The common conditions that could be warning signs of osteoarthritis

People with asthma and eczema could be more at risk of developing osteoarthritis, a study suggests.

Scientists now believe that the debilitating joint condition may be caused by the same mechanism linked to eczema and asthma. Osteoarthritis is the most common form of arthritis and there is no cure.

Analysis of healthcare records of more than a million Americans allowed the team to compare 110,000 individuals suffering from either asthma or eczema with 110,000 people who were otherwise similar in every way, save for the conditions.

Data show people with either eczema or asthma were 58 per cent more likely to develop osteoarthritis over the study period, which averaged eight years.

The team said that for 100 people without the disease there would be an expectation that 19 would get osteoarthritis over a 10-year span, however this increases to 27 for people with allergic asthma or eczema.

A person’s individual risk was also heightened if they had both asthma and eczema, rising to more than twice the risk of someone with none of the conditions.

However, the data comes from insurance claims in the US and does not factor in various potential confounding factors, such as BMI, previous joint issues, and activity levels.

A secondary analysis of more than 110,000 people which did have BMI data saw the percentage risk drop to 42 per cent higher if a person had both eczema or asthma compared to none of the conditions, and 19 per cent for individuals with just one.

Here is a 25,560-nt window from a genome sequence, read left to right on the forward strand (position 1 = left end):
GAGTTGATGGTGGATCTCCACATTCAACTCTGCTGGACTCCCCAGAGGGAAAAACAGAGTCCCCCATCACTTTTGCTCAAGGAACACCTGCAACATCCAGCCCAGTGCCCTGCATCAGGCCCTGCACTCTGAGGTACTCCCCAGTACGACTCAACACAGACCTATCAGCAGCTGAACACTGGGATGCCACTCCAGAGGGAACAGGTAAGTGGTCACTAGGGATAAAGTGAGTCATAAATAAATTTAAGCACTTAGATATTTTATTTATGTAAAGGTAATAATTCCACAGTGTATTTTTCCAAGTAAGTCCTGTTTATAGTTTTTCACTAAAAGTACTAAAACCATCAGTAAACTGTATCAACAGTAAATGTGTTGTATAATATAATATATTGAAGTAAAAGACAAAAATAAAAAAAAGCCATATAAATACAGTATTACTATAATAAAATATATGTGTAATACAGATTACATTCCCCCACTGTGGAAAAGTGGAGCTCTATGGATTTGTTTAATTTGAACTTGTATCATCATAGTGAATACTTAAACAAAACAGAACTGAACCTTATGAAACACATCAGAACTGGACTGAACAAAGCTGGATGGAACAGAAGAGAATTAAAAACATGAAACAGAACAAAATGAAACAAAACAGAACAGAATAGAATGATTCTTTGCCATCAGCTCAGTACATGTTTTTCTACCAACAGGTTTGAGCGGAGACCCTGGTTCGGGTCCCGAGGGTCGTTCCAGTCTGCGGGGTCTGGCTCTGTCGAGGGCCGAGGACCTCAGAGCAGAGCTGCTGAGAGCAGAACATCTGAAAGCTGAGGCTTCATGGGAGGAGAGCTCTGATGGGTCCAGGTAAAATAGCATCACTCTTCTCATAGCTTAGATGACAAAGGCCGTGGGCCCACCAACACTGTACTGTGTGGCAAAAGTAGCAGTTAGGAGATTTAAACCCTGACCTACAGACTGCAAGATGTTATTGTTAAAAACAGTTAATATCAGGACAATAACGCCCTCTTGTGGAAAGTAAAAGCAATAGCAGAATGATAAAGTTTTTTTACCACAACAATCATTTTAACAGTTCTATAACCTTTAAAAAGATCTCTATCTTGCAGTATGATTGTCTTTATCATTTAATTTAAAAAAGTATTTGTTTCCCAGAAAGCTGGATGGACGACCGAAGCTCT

Asthma and eczema are both caused by the immune system producing a strong reaction to environmental allergens. Certain chemicals or substances can lead to flare ups as the body produces a stronger than normal response.

The immune system recognises a foreign substance as a threat and kicks into action but this leads to inflammation which can manifest as eczema and asthma, which affect the skin and airways, respectively.

Recent studies have found key components of this sensitive immune response behind both asthma and eczema, called cytokines and mast cells, may also play a role in osteoarthritis.

Dr Matthew Baker, clinical chief and assistant professor of medicine at Stanford University, told The Telegraph that mast cells, part of the immune system which releases various chemicals to target and attack an invading pathogen, are known to be a key player in allergies and may also play a role in osteoarthritis.

“Our group has previously reported that low-grade inflammation contributes to the pathogenesis of osteoarthritis,” he said.

“We believe that mast cells are critical contributors to osteoarthritis, and people with allergic disease likely have either increased numbers and/or increased activity of mast cells in the joint, leading to an increased incidence of osteoarthritis.”

He added that the calls can be activated in joints and are present at higher levels in the joints of people with osteoarthritis.

The study itself did not look at how over the counter treatments for allergies can help reduce osteoarthritis risk, but Dr Baker says previous work from his team showed some antihistamine use can help with knee arthritis.

“We are hopeful that any number of drugs that work to inhibit mast cells or mast cell products (such as histamine) will reduce the incidence of osteoarthritis in these patients, but this needs to be studied in a prospective manner,” he told The Telegraph.

The study is published in the Annals of the Rheumatic Diseases.